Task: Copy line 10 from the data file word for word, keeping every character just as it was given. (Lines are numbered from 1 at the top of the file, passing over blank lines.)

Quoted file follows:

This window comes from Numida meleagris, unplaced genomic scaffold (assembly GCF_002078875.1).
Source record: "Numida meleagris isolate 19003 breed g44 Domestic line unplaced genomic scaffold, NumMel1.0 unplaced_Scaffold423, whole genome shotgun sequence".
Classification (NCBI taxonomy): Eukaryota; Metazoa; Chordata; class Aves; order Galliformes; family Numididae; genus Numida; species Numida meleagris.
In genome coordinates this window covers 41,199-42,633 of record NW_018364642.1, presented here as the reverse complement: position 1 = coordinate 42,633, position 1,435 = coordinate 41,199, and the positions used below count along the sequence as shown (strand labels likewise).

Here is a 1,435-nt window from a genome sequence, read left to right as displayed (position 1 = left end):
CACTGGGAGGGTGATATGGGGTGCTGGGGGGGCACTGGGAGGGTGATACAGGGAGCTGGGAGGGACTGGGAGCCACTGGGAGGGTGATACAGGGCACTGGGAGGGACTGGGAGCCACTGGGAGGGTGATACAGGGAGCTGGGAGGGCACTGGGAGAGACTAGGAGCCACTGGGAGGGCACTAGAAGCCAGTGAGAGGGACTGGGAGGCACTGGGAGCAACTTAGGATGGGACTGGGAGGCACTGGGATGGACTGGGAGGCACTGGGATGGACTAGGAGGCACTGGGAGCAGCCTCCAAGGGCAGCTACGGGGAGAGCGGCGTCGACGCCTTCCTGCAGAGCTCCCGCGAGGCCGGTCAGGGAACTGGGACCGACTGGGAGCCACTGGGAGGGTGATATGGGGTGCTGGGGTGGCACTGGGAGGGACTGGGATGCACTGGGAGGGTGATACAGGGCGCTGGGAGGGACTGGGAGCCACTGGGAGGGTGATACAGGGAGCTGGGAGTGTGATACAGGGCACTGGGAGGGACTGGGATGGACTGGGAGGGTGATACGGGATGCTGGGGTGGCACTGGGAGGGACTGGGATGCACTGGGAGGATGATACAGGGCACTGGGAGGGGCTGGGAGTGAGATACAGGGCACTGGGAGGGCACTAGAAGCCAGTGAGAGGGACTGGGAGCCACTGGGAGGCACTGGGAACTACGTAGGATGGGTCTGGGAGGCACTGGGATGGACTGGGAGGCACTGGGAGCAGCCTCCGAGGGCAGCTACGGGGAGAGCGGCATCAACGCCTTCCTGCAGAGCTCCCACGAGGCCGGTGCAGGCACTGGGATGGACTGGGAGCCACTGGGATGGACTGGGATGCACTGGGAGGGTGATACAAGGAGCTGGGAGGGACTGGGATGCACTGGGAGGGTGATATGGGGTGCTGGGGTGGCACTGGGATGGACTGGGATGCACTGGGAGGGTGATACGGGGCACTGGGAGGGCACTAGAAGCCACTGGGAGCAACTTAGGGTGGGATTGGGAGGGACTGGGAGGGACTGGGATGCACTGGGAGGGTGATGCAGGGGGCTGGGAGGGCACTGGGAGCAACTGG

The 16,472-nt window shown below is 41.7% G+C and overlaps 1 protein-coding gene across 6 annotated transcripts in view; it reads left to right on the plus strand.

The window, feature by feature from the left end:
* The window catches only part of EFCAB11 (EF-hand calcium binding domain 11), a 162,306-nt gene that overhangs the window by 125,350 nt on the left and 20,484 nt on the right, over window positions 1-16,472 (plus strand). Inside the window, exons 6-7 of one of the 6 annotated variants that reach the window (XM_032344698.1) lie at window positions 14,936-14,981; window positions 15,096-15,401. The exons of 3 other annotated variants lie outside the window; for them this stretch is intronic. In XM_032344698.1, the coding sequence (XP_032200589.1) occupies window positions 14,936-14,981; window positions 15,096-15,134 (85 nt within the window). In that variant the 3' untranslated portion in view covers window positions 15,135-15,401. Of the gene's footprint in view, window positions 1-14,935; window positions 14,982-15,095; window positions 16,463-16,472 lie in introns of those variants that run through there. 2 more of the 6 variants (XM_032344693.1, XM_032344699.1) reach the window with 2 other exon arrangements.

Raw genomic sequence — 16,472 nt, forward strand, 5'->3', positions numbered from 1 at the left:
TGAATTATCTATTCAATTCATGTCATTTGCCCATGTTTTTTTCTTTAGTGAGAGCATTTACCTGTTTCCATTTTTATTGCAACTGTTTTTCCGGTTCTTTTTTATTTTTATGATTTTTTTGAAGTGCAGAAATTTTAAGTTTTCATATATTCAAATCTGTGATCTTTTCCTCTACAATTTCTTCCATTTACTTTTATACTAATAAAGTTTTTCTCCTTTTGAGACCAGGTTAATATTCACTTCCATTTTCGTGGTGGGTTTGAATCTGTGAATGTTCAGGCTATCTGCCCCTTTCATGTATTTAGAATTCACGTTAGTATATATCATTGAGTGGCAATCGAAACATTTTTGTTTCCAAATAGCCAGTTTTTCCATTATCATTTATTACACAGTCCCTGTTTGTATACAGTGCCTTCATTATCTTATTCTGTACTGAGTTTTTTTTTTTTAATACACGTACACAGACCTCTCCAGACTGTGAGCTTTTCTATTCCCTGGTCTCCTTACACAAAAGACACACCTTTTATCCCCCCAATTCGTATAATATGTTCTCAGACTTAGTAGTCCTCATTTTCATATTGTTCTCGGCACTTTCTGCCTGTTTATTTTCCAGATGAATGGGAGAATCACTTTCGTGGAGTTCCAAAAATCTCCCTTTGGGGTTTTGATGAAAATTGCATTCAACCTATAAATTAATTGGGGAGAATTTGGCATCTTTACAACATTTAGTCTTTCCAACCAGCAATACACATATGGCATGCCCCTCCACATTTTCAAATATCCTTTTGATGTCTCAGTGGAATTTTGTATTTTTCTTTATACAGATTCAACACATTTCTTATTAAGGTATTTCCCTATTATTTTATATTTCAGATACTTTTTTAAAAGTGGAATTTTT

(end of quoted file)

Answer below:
Raw genomic sequence — 16,472 nt, forward strand, 5'->3', positions numbered from 1 at the left: